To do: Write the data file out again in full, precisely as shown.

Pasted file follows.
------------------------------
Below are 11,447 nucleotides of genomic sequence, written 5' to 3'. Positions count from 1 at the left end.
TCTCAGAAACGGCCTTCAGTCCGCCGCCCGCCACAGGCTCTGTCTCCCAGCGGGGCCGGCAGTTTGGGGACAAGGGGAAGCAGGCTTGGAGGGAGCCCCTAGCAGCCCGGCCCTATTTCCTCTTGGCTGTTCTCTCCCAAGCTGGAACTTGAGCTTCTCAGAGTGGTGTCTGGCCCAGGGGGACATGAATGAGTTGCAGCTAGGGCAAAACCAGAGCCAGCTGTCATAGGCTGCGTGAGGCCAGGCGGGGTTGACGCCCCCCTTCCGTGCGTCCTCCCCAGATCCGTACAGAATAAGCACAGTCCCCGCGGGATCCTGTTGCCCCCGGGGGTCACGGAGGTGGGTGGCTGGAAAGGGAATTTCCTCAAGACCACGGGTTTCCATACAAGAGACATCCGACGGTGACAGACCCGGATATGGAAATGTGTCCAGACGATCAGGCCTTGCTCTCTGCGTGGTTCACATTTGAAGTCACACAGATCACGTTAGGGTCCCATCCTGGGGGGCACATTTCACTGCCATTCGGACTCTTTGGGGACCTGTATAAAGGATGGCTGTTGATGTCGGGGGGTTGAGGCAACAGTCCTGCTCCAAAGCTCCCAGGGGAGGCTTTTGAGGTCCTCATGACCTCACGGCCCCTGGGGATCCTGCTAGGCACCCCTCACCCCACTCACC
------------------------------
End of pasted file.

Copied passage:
Below are 11,447 nucleotides of genomic sequence, written 5' to 3'. Positions count from 1 at the left end.
TCTCAGAAACGGCCTTCAGTCCGCCGCCCGCCACAGGCTCTGTCTCCCAGCGGGGCCGGCAGTTTGGGGACAAGGGGAAGCAGGCTTGGAGGGAGCCCCTAGCAGCCCGGCCCTATTTCCTCTTGGCTGTTCTCTCCCAAGCTGGAACTTGAGCTTCTCAGAGTGGTGTCTGGCCCAGGGGGACATGAATGAGTTGCAGCTAGGGCAAAACCAGAGCCAGCTGTCATAGGCTGCGTGAGGCCAGGCGGGGTTGACGCCCCCCTTCCGTGCGTCCTCCCCAGATCCGTACAGAATAAGCACAGTCCCCGCGGGATCCTGTTGCCCCCGGGGGTCACGGAGGTGGGTGGCTGGAAAGGGAATTTCCTCAAGACCACGGGTTTCCATACAAGAGACATCCGACGGTGACAGACCCGGATATGGAAATGTGTCCAGACGATCAGGCCTTGCTCTCTGCGTGGTTCACATTTGAAGTCACACAGATCACGTTAGGGTCCCATCCTGGGGGGCACATTTCACTGCCATTCGGACTCTTTGGGGACCTGTATAAAGGATGGCTGTTGATGTCGGGGGGTTGAGGCAACAGTCCTGCTCCAAAGCTCCCAGGGGAGGCTTTTGAGGTCCTCATGACCTCACGGCCCCTGGGGATCCTGCTAGGCACCCCTCACCCCACTCACC